Yesterday many of its regular users were in for a surprise though, after their favorite search engine suddenly became unreachable.
It turned out that the site’s domain name registrar, the Poland-based company Nazwa, had suspended the Torrentz.eu domain. This drastic step was taken after they received a letter from the UK’s Police Intellectual Property Crime Unit.
In recent months City of London Police have targeted dozens of domains through their registrars. Some complied, but others refused to take action without a court order, which is appropriate in these cases.
At first Nazwa placed themselves in the first group, as they were quick to suspend the torrentz.eu domain. However, it appears that the company was willing to listen to reason since their initial decision has now been reversed.
This morning Torrentz.eu’s old DNS entries were put back in place, replacing the ns1.blocked.netart.pl and ns2.blocked.netart.pl ones.
The Torrentz team informs TorrentFreak that their lawyer contacted the registrar yesterday afternoon. In a long letter the lawyer explained that the domain can’t simply be held hostage based on a third-party request.
Among other things, this argument is based on an earlier decision by ICANN’s Transfer Dispute Resolution Policy panel which concluded that a court order is required to take such drastic action (although it has to be noted .EU doesn’t fall under ICANN’s TDRP).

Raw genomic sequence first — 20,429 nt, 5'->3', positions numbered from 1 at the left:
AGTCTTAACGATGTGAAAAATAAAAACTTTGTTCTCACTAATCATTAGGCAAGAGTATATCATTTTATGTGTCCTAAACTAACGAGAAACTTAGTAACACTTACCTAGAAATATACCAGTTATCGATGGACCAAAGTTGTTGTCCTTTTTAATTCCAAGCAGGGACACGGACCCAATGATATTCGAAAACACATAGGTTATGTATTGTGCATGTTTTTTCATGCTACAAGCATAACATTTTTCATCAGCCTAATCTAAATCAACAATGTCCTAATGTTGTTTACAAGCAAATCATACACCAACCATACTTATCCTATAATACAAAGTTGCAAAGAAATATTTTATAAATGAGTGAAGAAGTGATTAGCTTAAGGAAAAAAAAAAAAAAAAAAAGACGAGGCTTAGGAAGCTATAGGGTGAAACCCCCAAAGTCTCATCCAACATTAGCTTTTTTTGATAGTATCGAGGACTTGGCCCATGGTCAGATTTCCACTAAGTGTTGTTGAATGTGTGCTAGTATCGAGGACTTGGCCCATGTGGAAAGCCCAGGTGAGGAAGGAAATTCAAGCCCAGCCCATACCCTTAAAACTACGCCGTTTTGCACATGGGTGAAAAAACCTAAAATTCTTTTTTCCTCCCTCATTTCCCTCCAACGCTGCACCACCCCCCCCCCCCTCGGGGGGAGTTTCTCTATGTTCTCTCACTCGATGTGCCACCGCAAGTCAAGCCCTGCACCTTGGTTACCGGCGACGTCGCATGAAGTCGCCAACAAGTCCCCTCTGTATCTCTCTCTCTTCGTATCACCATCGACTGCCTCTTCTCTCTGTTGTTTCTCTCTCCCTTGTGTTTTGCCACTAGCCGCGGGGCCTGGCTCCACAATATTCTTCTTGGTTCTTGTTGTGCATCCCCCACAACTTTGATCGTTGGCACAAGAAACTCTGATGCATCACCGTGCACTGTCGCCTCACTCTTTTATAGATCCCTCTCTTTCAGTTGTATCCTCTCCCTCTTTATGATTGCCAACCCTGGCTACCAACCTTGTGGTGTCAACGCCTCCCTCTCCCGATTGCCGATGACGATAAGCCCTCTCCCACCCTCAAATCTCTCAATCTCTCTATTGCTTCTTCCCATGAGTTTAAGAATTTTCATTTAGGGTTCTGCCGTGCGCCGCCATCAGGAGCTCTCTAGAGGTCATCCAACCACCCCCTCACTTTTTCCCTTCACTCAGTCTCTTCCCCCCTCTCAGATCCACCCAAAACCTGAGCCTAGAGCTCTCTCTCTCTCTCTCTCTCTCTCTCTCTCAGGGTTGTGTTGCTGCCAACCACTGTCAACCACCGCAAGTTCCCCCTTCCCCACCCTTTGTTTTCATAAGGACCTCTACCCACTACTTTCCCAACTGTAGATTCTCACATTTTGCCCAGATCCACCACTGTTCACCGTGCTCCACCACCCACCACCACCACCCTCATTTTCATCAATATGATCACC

While the registrar has not yet replied to the letter, the fact that the old DNS entries have been restored suggests that they admit that the suspension was in error.
The Torrentz team is happy with the outcome thus far and will continue operating from the .eu domain. The site should be accessible again worldwide, at least to those who have the latest DNS information.
The UK’s Police Intellectual Property Crime Unit informs TorrentFreak that the recent efforts to ask registrars to suspend domain names is part of “Operation Creative.” The websites targeted by the police are identified by copyright holders, and then verified by police officers.
Update: Responding to the inquiry we sent yesterday, the police sent the following statement explaining how websites are identified and what actions are taken in response. As with the previous initiatives, such as the pirate site advertising blocklist, these fall under “Operation Creative.”
“As part of Operation Creative, rights holders in the creative industries identify and report copyright infringing websites to PIPCU, providing a detailed package of evidence indicating how the site is involved in illegal copyright infringement. Officers from PIPCU then evaluate the websites and verify whether they are infringing copyright. At the first instance of a website being confirmed as providing copyright infringing content, the site owner is contacted by officers at PIPCU and offered the opportunity to engage with the police, to correct their behaviour and to begin to operate legitimately.”
“If a website fails to comply and engage with the police, then a variety of other tactical options may be used including; contacting the domain registrar informing them of the criminality and seeking suspension of the site and disrupting advertising revenue through the use of an Infringing Website List (IWL) available to those involved in the sale and trading of digital advertising.”